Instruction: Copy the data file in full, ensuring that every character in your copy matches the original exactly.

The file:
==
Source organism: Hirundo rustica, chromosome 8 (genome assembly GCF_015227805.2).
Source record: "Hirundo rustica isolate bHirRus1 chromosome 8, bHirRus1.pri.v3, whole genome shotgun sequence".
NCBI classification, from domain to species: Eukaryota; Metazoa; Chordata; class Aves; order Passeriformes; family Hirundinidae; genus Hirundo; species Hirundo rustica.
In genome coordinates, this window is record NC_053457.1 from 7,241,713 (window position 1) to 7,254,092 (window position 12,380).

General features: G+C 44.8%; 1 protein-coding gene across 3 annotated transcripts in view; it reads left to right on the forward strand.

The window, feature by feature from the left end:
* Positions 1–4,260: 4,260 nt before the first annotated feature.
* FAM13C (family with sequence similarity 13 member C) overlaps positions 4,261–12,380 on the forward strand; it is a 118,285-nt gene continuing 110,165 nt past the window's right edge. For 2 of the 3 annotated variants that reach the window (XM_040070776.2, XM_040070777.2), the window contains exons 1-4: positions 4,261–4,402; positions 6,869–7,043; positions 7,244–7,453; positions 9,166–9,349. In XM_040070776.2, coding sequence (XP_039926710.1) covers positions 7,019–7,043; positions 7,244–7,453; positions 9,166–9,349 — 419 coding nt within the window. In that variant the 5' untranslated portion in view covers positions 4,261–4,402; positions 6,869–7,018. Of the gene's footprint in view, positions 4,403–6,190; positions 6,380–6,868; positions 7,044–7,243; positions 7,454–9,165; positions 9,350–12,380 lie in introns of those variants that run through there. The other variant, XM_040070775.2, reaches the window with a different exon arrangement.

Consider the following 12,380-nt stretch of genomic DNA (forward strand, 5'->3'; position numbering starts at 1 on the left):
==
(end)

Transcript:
Source organism: Hirundo rustica, chromosome 8 (genome assembly GCF_015227805.2).
Source record: "Hirundo rustica isolate bHirRus1 chromosome 8, bHirRus1.pri.v3, whole genome shotgun sequence".
NCBI classification, from domain to species: Eukaryota; Metazoa; Chordata; class Aves; order Passeriformes; family Hirundinidae; genus Hirundo; species Hirundo rustica.
In genome coordinates, this window is record NC_053457.1 from 7,241,713 (window position 1) to 7,254,092 (window position 12,380).

General features: G+C 44.8%; 1 protein-coding gene across 3 annotated transcripts in view; it reads left to right on the forward strand.

The window, feature by feature from the left end:
* Positions 1–4,260: 4,260 nt before the first annotated feature.
* FAM13C (family with sequence similarity 13 member C) overlaps positions 4,261–12,380 on the forward strand; it is a 118,285-nt gene continuing 110,165 nt past the window's right edge. For 2 of the 3 annotated variants that reach the window (XM_040070776.2, XM_040070777.2), the window contains exons 1-4: positions 4,261–4,402; positions 6,869–7,043; positions 7,244–7,453; positions 9,166–9,349. In XM_040070776.2, coding sequence (XP_039926710.1) covers positions 7,019–7,043; positions 7,244–7,453; positions 9,166–9,349 — 419 coding nt within the window. In that variant the 5' untranslated portion in view covers positions 4,261–4,402; positions 6,869–7,018. Of the gene's footprint in view, positions 4,403–6,190; positions 6,380–6,868; positions 7,044–7,243; positions 7,454–9,165; positions 9,350–12,380 lie in introns of those variants that run through there. The other variant, XM_040070775.2, reaches the window with a different exon arrangement.

Consider the following 12,380-nt stretch of genomic DNA (forward strand, 5'->3'; position numbering starts at 1 on the left):